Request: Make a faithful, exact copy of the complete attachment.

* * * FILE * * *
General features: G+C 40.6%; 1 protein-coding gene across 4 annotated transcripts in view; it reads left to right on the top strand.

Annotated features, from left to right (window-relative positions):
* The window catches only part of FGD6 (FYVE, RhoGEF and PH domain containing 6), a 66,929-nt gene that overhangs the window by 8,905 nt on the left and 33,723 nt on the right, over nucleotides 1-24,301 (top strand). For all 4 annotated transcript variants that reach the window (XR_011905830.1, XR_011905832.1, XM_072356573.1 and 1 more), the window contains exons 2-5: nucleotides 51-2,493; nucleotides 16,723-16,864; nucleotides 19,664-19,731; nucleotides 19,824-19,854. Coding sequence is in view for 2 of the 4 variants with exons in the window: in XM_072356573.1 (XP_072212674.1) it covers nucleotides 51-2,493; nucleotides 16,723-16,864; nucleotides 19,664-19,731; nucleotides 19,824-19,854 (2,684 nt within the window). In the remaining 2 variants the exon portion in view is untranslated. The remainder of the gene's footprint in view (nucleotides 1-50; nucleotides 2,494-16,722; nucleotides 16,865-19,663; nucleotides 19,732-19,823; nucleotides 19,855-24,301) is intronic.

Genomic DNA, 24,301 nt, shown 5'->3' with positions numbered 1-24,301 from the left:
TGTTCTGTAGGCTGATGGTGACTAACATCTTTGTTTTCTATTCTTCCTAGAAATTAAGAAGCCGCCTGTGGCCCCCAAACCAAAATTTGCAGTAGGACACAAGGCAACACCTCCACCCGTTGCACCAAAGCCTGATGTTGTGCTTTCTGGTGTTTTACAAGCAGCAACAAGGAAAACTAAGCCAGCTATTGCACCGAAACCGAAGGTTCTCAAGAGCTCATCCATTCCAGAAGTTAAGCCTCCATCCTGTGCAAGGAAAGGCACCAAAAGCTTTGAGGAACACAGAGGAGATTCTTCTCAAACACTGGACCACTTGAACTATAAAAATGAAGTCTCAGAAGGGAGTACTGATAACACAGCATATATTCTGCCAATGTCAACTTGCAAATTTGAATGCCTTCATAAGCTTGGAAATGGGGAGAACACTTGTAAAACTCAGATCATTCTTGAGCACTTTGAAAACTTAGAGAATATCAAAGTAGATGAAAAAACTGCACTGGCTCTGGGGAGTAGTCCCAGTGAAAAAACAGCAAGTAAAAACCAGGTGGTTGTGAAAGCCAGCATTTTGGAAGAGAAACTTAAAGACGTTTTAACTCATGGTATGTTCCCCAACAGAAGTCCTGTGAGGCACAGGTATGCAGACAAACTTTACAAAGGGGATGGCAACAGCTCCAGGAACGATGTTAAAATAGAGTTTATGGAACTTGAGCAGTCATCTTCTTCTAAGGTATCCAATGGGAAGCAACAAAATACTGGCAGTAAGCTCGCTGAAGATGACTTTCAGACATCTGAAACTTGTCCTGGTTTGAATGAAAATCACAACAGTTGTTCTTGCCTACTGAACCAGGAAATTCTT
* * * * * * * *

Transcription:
General features: G+C 40.6%; 1 protein-coding gene across 4 annotated transcripts in view; it reads left to right on the top strand.

Annotated features, from left to right (window-relative positions):
* The window catches only part of FGD6 (FYVE, RhoGEF and PH domain containing 6), a 66,929-nt gene that overhangs the window by 8,905 nt on the left and 33,723 nt on the right, over nucleotides 1-24,301 (top strand). For all 4 annotated transcript variants that reach the window (XR_011905830.1, XR_011905832.1, XM_072356573.1 and 1 more), the window contains exons 2-5: nucleotides 51-2,493; nucleotides 16,723-16,864; nucleotides 19,664-19,731; nucleotides 19,824-19,854. Coding sequence is in view for 2 of the 4 variants with exons in the window: in XM_072356573.1 (XP_072212674.1) it covers nucleotides 51-2,493; nucleotides 16,723-16,864; nucleotides 19,664-19,731; nucleotides 19,824-19,854 (2,684 nt within the window). In the remaining 2 variants the exon portion in view is untranslated. The remainder of the gene's footprint in view (nucleotides 1-50; nucleotides 2,494-16,722; nucleotides 16,865-19,663; nucleotides 19,732-19,823; nucleotides 19,855-24,301) is intronic.

Genomic DNA, 24,301 nt, shown 5'->3' with positions numbered 1-24,301 from the left:
TGTTCTGTAGGCTGATGGTGACTAACATCTTTGTTTTCTATTCTTCCTAGAAATTAAGAAGCCGCCTGTGGCCCCCAAACCAAAATTTGCAGTAGGACACAAGGCAACACCTCCACCCGTTGCACCAAAGCCTGATGTTGTGCTTTCTGGTGTTTTACAAGCAGCAACAAGGAAAACTAAGCCAGCTATTGCACCGAAACCGAAGGTTCTCAAGAGCTCATCCATTCCAGAAGTTAAGCCTCCATCCTGTGCAAGGAAAGGCACCAAAAGCTTTGAGGAACACAGAGGAGATTCTTCTCAAACACTGGACCACTTGAACTATAAAAATGAAGTCTCAGAAGGGAGTACTGATAACACAGCATATATTCTGCCAATGTCAACTTGCAAATTTGAATGCCTTCATAAGCTTGGAAATGGGGAGAACACTTGTAAAACTCAGATCATTCTTGAGCACTTTGAAAACTTAGAGAATATCAAAGTAGATGAAAAAACTGCACTGGCTCTGGGGAGTAGTCCCAGTGAAAAAACAGCAAGTAAAAACCAGGTGGTTGTGAAAGCCAGCATTTTGGAAGAGAAACTTAAAGACGTTTTAACTCATGGTATGTTCCCCAACAGAAGTCCTGTGAGGCACAGGTATGCAGACAAACTTTACAAAGGGGATGGCAACAGCTCCAGGAACGATGTTAAAATAGAGTTTATGGAACTTGAGCAGTCATCTTCTTCTAAGGTATCCAATGGGAAGCAACAAAATACTGGCAGTAAGCTCGCTGAAGATGACTTTCAGACATCTGAAACTTGTCCTGGTTTGAATGAAAATCACAACAGTTGTTCTTGCCTACTGAACCAGGAAATTCTT